SPRINGFIELD, -- Illinois voters got a peek Monday at what a 2014 gubernatorial primary might look like, as Gov. Pat Quinn and his potential toughest Democratic challenger played up their individual efforts to help the housing market bounce back and offered differing takes on the state's concealed carry discussions.
Quinn and Attorney General Lisa Madigan -- who said she's still mulling a decision on if she'll run -- separately addressed the Illinois Housing Leaders Conference in Springfield.
Quinn detailed state agency efforts with a focus on work to get veterans housing, while Madigan touted her office's legal efforts to take on the banking industry, including a large 2011 settlement with a Bank of America subsidiary over allegations of discriminatory loans.
The ongoing work "at times feels like it has become my life's mission to save homes and rebuild our housing market in the wake of the mortgage crisis that turned into a devastating foreclosure crisis," Madigan told the group, which includes real estate agents. Her office sued Countrywide Financial Corp. in 2010, which helped lead to a $335 million national settlement the following year.
Quinn, a Chicago Democrat like Madigan, praised his own housing authority and real estate agents as the "heart and soul" of neighborhoods.
"We have to work together to help everyday people," he said. "Realtors ... are on the front line."
While both Madigan and Quinn declined to discuss 2014 politics, the dueling speeches offered up a glimpse of a Democratic primary. If Madigan jumps in, she would prove a formidable challenger to Quinn. Madigan, a third term attorney general, has name recognition, a recent fundraising advantage and is daughter of House Speaker Michael Madigan, the head of the Democratic Party in Illinois. Quinn, who has seen approval ratings dip, won the 2010 election by a thin margin.
The two have disagreed on how Illinois should approach legal challenges to its last-in-the-nation concealed carry law.
Illinois lawmakers have until early June to work out concealed carry laws after a federal appeals court said Illinois' ban was unconstitutional.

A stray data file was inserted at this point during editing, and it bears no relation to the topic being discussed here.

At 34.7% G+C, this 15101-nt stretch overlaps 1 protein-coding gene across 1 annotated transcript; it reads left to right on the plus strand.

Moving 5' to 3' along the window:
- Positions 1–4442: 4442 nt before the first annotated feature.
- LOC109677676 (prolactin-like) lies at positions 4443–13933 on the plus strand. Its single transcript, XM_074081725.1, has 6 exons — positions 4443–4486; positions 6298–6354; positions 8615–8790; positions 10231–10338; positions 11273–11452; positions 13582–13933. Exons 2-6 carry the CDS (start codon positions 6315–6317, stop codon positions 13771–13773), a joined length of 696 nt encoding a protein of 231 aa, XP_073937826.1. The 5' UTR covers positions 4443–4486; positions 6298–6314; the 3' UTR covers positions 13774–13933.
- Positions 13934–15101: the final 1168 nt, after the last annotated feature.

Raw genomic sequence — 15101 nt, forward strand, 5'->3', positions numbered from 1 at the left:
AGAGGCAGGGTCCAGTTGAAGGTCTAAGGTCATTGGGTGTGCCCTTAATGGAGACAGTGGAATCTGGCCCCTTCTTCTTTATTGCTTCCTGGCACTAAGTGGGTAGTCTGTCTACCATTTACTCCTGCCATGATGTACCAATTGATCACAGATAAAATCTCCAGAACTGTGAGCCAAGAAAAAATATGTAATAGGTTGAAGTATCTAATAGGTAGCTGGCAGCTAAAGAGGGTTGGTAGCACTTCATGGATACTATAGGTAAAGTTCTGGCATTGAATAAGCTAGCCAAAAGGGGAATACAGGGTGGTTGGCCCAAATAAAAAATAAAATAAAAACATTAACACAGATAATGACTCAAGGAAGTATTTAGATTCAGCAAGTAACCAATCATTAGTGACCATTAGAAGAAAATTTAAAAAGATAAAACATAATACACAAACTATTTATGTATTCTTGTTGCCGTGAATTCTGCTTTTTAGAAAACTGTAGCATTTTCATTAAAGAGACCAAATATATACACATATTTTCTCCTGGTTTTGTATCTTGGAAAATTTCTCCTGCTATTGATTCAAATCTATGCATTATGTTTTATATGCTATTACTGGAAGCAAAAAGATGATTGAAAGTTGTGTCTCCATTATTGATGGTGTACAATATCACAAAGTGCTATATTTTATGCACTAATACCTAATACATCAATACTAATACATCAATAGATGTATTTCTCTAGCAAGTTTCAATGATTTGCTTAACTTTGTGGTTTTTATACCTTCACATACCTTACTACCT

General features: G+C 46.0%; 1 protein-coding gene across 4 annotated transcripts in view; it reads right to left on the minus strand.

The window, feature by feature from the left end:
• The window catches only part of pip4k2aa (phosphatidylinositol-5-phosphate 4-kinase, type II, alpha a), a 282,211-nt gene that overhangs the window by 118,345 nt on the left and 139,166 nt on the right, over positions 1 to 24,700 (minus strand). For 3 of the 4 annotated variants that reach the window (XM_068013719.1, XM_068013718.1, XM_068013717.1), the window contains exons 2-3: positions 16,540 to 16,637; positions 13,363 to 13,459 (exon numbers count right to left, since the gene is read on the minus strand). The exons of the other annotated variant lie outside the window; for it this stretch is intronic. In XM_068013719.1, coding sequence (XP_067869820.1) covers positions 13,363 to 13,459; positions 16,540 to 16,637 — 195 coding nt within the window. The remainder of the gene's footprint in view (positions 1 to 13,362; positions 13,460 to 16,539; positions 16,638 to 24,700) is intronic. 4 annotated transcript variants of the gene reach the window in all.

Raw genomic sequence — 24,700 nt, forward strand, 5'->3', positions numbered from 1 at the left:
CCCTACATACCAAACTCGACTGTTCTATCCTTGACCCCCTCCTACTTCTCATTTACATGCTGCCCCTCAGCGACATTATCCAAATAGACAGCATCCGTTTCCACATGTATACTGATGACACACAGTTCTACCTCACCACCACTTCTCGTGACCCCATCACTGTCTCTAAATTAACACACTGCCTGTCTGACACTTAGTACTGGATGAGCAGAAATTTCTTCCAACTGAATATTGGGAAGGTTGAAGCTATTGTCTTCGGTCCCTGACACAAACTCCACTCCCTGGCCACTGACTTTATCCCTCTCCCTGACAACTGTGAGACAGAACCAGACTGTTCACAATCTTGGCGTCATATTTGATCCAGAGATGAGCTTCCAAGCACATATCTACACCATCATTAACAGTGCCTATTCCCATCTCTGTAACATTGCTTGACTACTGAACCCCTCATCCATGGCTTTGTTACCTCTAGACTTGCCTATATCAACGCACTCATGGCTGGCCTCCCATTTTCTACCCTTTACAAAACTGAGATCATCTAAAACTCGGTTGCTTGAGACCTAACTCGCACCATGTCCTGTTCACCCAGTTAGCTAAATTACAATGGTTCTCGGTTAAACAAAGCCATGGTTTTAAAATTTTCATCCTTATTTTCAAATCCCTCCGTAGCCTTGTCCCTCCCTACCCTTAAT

Quinn has said he wants Madigan to appeal the decision to the U.S. Supreme Court, but Madigan has said she hasn't decided on her next step and plans to wait and see what lawmakers do.
On Monday, the U.S. Supreme Court decided not to take up a challenge to a strict New York law that makes it difficult for residents to get a license to carry a concealed handgun in public. The court did not comment in turning away an appeal from five state residents and the Second Amendment Foundation.
Madigan said that decision gives her office insight on how it might position a challenge, but for now lawmakers have a deadline and the ruling could inform their work. She wouldn't discuss in detail how the court decision would affect a possible appeal.
"We'll sit down and do some more analysis," she said.
Quinn said New York, which has some of the toughest gun laws in the country, is a model for Illinois.
"That's actually good news," Quinn said of the decision.
Other Democrats who might run include former White House chief of staff Bill Daley, the brother of former longtime Chicago Mayor Richard Daley. On the Republican side, potential candidates are U.S. Rep. Aaron Schock, Illinois Treasurer Dan Rutherford and state Sen. Bill Brady.
In recent months, Quinn and Madigan have been furiously fundraising, but Madigan has a wide lead. She raised more than $750,000 in the most recent quarter, adding to the $3.6 million she had on hand at the end of 2012. Quinn ended last year with just over $1 million and has raised more than $550,000 since then.